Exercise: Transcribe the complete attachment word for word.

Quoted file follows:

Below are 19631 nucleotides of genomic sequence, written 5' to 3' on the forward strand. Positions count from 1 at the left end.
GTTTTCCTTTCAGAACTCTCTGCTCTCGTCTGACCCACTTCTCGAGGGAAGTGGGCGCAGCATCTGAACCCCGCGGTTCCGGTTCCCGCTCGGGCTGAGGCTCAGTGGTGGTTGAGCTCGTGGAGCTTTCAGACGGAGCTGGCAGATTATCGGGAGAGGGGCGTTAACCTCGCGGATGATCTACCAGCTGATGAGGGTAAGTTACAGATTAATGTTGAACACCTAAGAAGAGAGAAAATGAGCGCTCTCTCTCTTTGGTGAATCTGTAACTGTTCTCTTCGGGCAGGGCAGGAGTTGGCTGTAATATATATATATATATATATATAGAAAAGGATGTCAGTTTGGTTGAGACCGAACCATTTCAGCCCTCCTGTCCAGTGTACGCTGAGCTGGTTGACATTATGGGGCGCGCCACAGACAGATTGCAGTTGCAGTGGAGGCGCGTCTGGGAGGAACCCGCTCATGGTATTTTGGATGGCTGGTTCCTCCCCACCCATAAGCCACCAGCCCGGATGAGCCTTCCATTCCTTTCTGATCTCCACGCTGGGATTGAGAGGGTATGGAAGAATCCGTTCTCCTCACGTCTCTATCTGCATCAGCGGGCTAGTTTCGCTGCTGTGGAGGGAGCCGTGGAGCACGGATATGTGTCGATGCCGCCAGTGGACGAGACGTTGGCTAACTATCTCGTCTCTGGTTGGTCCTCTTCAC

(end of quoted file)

Below are 19631 nucleotides of genomic sequence, written 5' to 3' on the forward strand. Positions count from 1 at the left end.
GTTTTCCTTTCAGAACTCTCTGCTCTCGTCTGACCCACTTCTCGAGGGAAGTGGGCGCAGCATCTGAACCCCGCGGTTCCGGTTCCCGCTCGGGCTGAGGCTCAGTGGTGGTTGAGCTCGTGGAGCTTTCAGACGGAGCTGGCAGATTATCGGGAGAGGGGCGTTAACCTCGCGGATGATCTACCAGCTGATGAGGGTAAGTTACAGATTAATGTTGAACACCTAAGAAGAGAGAAAATGAGCGCTCTCTCTCTTTGGTGAATCTGTAACTGTTCTCTTCGGGCAGGGCAGGAGTTGGCTGTAATATATATATATATATATATATAGAAAAGGATGTCAGTTTGGTTGAGACCGAACCATTTCAGCCCTCCTGTCCAGTGTACGCTGAGCTGGTTGACATTATGGGGCGCGCCACAGACAGATTGCAGTTGCAGTGGAGGCGCGTCTGGGAGGAACCCGCTCATGGTATTTTGGATGGCTGGTTCCTCCCCACCCATAAGCCACCAGCCCGGATGAGCCTTCCATTCCTTTCTGATCTCCACGCTGGGATTGAGAGGGTATGGAAGAATCCGTTCTCCTCACGTCTCTATCTGCATCAGCGGGCTAGTTTCGCTGCTGTGGAGGGAGCCGTGGAGCACGGATATGTGTCGATGCCGCCAGTGGACGAGACGTTGGCTAACTATCTCGTCTCTGGTTGGTCCTCTTCAC